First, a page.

‘Constitutionally compliant’ BBL
There is a consensus between Congress and Malacañang that the Bangsamoro Basic Law (BBL) that will be enacted is within the framework of the Constitution and consistent with national laws.
What is a “constitutionally compliant” BBL? How different is it from the proposed BBL submitted to Congress in September 2014?
The first understanding of a “constitutionally compliant” BBL follows the legal brief prepared by former Supreme Court Justice Vicente Mendoza, who raised the questionable constitutional concepts that are in the proposed BBL. These are: 1) the use and understanding of territory as ancestral domain; 2) the definition and understanding of the Bangsamoro people; 3) the concept and understanding of the Bangsamoro government; 4) the exclusive powers of the Bangsamoro government; 5) the general supervision of the President over the Bangsamoro government; and 6) the concept and understanding of the asymmetric relationship between the national government and the Bangsamoro government.
Added to the six questionable constitutional concepts are the nine provisions in the proposed BBL that are being considered for deletion, for being “unconstitutional” and/or unacceptable by the ad hoc House committee on the BBL. These are: a) the creation of a separate Commission on Audit; b) the creation of a separate Commission on Elections; c) the creation of a separate Civil Service Commission; d) the creation of a separate Commission on Human Rights; e) the creation of a separate Office of the Ombudsman; f) the sections that require the President to coordinate military operations with the chief minister of the envisioned Bangsamoro Autonomous Region; g) the sections that empower the chief minister to have control and supervision over the police force in the region; h) the parliamentary setup in the region; and i) the provision authorizing the conduct of a plebiscite in any territory contiguous to the region where 10 percent of residents want to join it.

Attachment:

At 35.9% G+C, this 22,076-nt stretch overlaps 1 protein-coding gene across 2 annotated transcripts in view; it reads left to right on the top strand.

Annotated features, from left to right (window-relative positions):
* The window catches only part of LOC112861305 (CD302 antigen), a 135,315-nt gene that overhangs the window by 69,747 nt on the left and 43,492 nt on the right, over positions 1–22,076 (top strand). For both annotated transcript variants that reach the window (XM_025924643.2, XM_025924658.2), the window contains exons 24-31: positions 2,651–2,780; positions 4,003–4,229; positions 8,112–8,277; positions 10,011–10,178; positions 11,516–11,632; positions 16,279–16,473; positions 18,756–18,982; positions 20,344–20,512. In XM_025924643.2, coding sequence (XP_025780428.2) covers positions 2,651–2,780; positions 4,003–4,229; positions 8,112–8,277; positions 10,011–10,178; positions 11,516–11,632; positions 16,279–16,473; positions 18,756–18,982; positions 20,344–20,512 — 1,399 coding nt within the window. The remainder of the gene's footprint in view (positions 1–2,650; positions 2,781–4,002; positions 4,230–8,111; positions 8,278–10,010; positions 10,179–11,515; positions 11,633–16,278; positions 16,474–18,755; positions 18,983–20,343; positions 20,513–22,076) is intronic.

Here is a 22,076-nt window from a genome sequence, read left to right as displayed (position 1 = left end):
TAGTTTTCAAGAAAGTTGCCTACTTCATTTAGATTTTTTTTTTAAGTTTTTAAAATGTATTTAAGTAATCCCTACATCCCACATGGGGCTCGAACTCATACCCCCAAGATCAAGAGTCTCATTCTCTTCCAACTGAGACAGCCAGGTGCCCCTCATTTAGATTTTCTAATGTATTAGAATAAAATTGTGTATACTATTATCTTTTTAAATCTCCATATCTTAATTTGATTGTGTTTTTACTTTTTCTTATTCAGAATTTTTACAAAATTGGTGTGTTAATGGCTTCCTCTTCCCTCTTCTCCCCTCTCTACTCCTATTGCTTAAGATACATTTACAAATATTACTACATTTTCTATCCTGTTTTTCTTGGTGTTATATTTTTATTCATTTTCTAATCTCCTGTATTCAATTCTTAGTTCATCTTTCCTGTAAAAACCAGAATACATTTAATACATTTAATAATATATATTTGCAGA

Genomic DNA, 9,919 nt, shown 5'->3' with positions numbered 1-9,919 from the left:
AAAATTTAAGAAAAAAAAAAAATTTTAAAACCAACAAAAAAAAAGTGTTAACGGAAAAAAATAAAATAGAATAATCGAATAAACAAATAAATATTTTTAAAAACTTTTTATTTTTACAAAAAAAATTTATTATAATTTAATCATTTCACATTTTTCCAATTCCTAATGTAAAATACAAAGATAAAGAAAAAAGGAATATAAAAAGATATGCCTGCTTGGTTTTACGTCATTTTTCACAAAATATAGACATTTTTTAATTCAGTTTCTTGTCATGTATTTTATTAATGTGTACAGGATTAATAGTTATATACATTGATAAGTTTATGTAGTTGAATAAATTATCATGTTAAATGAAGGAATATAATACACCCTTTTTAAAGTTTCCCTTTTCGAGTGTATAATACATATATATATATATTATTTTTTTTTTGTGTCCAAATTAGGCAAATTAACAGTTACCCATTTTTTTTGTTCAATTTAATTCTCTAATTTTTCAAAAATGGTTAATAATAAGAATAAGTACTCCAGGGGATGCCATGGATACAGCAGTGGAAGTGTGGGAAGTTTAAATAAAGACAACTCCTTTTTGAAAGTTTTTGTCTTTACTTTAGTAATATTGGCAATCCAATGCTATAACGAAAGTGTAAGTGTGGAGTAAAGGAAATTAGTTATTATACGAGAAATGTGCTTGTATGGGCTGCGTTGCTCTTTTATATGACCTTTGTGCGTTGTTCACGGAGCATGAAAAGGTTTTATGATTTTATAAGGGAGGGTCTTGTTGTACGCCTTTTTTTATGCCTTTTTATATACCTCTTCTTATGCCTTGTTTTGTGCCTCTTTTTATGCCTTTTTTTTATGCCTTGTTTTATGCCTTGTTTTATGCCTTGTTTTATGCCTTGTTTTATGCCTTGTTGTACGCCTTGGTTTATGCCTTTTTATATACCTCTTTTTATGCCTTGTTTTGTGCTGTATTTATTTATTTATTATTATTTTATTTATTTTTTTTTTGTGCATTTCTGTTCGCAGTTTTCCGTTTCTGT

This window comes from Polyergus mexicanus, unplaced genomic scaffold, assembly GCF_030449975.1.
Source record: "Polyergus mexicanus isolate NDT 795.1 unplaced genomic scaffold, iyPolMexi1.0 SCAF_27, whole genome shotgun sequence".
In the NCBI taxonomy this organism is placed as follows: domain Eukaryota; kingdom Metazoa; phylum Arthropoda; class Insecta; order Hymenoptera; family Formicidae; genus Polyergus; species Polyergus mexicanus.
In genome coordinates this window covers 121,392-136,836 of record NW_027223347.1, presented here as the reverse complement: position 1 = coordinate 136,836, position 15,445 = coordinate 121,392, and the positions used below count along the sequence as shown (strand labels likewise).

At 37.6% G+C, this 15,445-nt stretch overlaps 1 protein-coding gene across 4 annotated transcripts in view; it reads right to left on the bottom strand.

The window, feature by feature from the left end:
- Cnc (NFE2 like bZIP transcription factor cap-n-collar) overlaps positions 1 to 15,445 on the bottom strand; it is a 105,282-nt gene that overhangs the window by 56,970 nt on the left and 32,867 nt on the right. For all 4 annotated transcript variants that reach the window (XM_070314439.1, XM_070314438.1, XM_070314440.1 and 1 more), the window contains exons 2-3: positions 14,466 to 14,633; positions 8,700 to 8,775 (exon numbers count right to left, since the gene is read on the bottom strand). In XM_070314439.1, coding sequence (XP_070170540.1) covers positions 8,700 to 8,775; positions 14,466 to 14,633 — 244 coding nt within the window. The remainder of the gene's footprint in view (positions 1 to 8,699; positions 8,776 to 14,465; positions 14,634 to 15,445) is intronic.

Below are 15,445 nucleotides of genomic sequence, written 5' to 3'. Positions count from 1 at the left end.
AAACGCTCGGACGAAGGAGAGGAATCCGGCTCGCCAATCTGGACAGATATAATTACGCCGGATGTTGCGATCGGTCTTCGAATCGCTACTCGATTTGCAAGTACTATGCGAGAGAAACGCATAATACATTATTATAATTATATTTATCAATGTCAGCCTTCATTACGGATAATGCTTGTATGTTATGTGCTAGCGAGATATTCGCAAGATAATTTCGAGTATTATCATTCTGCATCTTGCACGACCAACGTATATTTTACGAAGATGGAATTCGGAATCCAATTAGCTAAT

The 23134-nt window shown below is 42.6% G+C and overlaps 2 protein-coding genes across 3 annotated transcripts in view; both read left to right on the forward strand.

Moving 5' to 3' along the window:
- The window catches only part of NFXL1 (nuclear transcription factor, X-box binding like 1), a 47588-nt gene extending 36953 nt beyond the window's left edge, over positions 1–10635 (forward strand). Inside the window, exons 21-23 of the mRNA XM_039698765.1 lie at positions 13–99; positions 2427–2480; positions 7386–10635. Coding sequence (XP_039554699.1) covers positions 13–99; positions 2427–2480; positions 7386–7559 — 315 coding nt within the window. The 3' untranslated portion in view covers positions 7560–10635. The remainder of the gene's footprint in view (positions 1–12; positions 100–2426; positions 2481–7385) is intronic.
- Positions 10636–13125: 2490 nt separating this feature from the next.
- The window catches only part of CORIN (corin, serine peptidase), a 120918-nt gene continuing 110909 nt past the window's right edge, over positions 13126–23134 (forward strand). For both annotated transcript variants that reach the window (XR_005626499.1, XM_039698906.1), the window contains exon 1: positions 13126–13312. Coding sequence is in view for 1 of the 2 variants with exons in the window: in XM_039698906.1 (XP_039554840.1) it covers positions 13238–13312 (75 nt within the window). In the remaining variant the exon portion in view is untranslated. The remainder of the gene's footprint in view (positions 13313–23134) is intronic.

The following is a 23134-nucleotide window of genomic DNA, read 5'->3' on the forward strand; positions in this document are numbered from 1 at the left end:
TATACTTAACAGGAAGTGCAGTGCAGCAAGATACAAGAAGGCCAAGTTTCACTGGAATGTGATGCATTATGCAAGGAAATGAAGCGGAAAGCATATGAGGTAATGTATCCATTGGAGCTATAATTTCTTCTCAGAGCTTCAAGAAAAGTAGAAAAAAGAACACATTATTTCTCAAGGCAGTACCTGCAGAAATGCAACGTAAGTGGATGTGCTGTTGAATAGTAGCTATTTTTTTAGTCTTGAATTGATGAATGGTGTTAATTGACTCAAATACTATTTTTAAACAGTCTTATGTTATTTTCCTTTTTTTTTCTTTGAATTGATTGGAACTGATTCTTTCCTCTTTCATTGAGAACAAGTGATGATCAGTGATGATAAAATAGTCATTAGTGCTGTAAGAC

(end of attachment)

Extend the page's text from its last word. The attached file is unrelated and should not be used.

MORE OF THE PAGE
A “constitutionally compliant” BBL will follow the Malacañang position that says: “Any BBL will be acceptable.” The real issue is whether such a “constitutionally compliant” BBL will be acceptable to the Moro Islamic Liberation Front (MILF).
There are three possible scenarios: 1) The MILF leadership accepts whatever BBL Malacañang is able to deliver by way of congressional legislation; 2) the MILF leadership rejects “any BBL” that is not faithful to the letter and spirit of the Comprehensive Agreement on the Bangsamoro of 2014; and 3) a segment of the MILF leadership accepts whatever BBL Malacañang delivers and the other segment rejects it; the former will run and manage the new Bangsamoro Autonomous Region and the latter will continue the Bangsamoro struggle.
The first scenario presents a déjà vu option (similar to Republic Act No. 9054, albeit an improvement) for both the government and the MILF. The second tells us that the peace process has not been concluded under the Aquino administration and will continue into the next. And the third divides the MILF into those accepting “any BBL” and those rejecting it.
But whatever the scenario that unfolds, it is good to be reminded that the real legacy of this administration is not the BBL but the Comprehensive Agreement on the Bangsamoro of 2014 between the government and the MILF.
Fr. Eliseo “Jun” Mercado, OMI, ([email protected]) chairs Development Consultants Inc.
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